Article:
By Jim Rusnak//Director of Media Properties | Tuesday, July 23, 2019
GWANGJU, South Korea – Lilly King defended her title and won the only gold medal for the United States Tuesday at the 18th FINA World Championships, taking the women’s 100m breaststroke in 1:04.93.
King hopes her win sparks a little fire for the American team, which has struggled a little bit in the first three days of competition.
“I think Team USA has kind of been off to a rough start, and I really wanted to do that to get the ball rolling again,” King said. “I felt like I needed to do it for them, because we want to finish the meet a lot better than we started. I was just keeping them in mind, mostly.
“They’re my family while I’m here, and they’ll always be my family, so it was really important to get my hand on the wall for them.”
King’s race played out in familiar fashion. Swimming next to her in lane 4 was Yuliya Efimova of Russia, the rivalry with whom is well known and goes back to the Olympic final of this event in 2016. And just as in 2016 – and again at Worlds in 2017 – King managed to get her hand on the wall first.
But it wasn’t easy. King was out ahead of Efimova by about four-tenths of a second at the 50-meter mark. Efimova then made her move down the homestretch, and the two were neck-and-neck heading into the wall. In the last 5 meters, King found a little extra surge to touch the pad first.
Efimova finished second in 1:05.49, followed by Martina Carrarro of Italy in 1:06.36.
“I think probably thinking of all the extra 300 and 400 breaststrokes I’ve done in practice and how bad they hurt (helped me find that extra surge),” King said. “Knowing I have the training behind it and keeping that in the back of my head – just saying, ‘Don’t lose.’ That for some reason helps me a lot. You just gotta dig down and do it. You have to have the will to win, and I definitely have that.”
King’s gold was one of two medals for the U.S. Tuesday. Olivia Smoliga won the other – a bronze in the women’s 100m backstroke in 58.91. The Americans’ total medal count after day 3 is seven – three gold, two silver and two bronze.
In the women’s 100m back, Kylie Masse of Canada defended her World Championship title from 2017, winning gold in 58.60. Minna Atherton of Australia won silver in 58.85. Smoliga’s teammate, world record-holder Kathleen Baker, was tied for first with Taylor Ruck of Canada at the 50-meter mark, but couldn’t hold on down the stretch. She finished tied for sixth with Natsummi Sakai of Japan in 59.56.
“I’ve been working on my back half,” Smoliga said. “That was to be controlled, build into the turn – just push that back half. We work on back-half 50s all the time at practice. That’s what I tried to do.”
It was Smoliga’s first World Championships medal. She finished fourth in this event at Worlds in 2017.
“I’m really excited, really happy,” Smoliga said. “I really wanted to be faster. I have been faster this past year, but it’s so different when you go to meets like these. The crowd is huge. It’s not like a (TYR) Pro Swim Series where the pressure’s chilled out, and you can swim however.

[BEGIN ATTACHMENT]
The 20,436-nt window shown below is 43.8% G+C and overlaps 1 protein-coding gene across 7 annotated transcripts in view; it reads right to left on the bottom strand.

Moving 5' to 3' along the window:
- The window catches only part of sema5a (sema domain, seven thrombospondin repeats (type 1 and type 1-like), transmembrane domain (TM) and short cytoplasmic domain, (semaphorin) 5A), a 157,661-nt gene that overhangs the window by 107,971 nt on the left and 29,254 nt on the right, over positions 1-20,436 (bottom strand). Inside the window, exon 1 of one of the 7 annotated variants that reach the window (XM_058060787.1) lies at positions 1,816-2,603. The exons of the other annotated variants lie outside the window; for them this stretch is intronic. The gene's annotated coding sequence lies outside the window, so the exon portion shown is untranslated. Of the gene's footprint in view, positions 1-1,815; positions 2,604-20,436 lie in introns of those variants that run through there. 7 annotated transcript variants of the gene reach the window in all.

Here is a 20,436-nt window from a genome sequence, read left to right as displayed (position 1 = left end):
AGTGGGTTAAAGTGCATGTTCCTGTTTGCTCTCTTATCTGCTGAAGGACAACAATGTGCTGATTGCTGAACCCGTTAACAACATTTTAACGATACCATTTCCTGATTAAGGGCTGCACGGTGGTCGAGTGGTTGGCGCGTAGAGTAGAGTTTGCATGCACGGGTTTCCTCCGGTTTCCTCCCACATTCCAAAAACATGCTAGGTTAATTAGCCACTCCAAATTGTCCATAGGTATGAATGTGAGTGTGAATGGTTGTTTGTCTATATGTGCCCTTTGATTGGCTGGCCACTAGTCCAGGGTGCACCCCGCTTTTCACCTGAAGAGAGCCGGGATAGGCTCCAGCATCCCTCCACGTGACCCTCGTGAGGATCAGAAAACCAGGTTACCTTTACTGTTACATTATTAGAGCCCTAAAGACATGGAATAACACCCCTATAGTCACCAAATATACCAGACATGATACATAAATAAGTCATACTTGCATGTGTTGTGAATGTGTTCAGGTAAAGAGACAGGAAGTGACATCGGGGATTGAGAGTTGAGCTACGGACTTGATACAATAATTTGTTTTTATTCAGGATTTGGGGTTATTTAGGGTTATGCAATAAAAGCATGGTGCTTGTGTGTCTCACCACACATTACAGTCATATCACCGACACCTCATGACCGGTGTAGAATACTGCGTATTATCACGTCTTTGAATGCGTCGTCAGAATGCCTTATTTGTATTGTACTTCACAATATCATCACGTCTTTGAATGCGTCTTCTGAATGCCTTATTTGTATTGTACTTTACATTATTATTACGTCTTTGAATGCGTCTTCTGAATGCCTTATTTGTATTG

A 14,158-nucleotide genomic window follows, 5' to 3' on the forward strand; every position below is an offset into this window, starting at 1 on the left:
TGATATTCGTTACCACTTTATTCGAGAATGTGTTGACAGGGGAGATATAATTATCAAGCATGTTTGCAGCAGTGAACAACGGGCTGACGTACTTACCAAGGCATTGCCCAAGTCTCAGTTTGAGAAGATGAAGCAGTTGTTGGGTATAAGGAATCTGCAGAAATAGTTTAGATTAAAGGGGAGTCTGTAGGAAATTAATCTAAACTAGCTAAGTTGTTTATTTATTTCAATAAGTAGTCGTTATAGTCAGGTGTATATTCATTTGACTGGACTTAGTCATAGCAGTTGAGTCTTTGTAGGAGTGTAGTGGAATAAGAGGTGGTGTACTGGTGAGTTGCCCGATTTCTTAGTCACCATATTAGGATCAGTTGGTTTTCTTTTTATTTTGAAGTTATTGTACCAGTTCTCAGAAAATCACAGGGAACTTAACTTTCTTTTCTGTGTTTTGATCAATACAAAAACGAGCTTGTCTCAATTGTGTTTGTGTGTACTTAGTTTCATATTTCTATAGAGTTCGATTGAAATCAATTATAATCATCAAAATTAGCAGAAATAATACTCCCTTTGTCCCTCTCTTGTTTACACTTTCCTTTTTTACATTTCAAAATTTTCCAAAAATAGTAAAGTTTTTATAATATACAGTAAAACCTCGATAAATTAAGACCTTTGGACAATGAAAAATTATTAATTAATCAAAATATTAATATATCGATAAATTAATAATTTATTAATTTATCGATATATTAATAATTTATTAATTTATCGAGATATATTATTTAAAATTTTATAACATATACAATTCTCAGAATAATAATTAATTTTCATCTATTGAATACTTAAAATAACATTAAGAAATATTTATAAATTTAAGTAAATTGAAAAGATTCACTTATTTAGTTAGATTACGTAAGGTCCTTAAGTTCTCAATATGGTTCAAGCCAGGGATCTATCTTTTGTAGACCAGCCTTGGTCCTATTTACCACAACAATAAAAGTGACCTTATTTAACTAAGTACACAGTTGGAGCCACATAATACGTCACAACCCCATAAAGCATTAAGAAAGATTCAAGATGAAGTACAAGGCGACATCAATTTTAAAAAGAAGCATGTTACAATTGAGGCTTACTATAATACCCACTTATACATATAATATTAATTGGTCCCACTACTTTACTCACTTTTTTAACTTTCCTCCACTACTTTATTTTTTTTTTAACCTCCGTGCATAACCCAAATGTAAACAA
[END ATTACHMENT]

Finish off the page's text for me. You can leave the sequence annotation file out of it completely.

“But I think the crowd actually helped me today. I could hear them cheering the last 20 meters, so I used that to my advantage the best I could.”
American Ryan Murphy was the first off the block and the first to the turn in the finals of the men’s 100m backstroke, but he couldn’t hold on to his world record pace, missing bronze by a hundredth of a second in 52.78. Xu Jiayu of China won gold in 52.43, followed by Evgeny Rylov of Russia in 52.67 and Mitch Larkin of Australia in 52.77. American Matt Grevers was fifth in 52.82.
Ashley Twichell was the lone American competing in the finals of the women’s 1500m free tonight after Katie Ledecky scratched this morning. Twichell finished fourth in 15:54.19, behind Simona Quadarella of Italy (15:40.89), Sarah Kohler of Germany (15:48.83) and Wang Jianjiahe of China (15:54.19).
Last week, Twichell qualified for the 2020 Olympic Games in Tokyo in open water after finishing sixth in the 10k race. A veteran of four World Championships in open water, this meet marked the first time she competed in the pool at Worlds.
No Americans competed in the final of the men’s 200m freestyle. Sun Yang of China was first in 1:44.93. Katsuhiro Matsumoto was second in 1:45.22, and Martin Malyutin of Russia and Duncan Scott of Great Britain tied for third in 1:45.63.
Swimmers competed Tuesday in the semifinals of the men’s 50m breaststroke, the women’s 200m freestyle and men’s 200m butterfly. The top eight swimmers in each event will compete in tomorrow night’s finals.
American swimmers who competed in Tuesday’s semifinals were Michael Andrew, who just missed the American record in the men’s 50m breast by 12-hundredths of a second and finished seventh in 26.88; Allison Schmitt, who finished 14th in the women’s 200m freestyle in 1:58.27; and Zach Harting, who finished second in the men’s 200m butterfly in 1:55.26.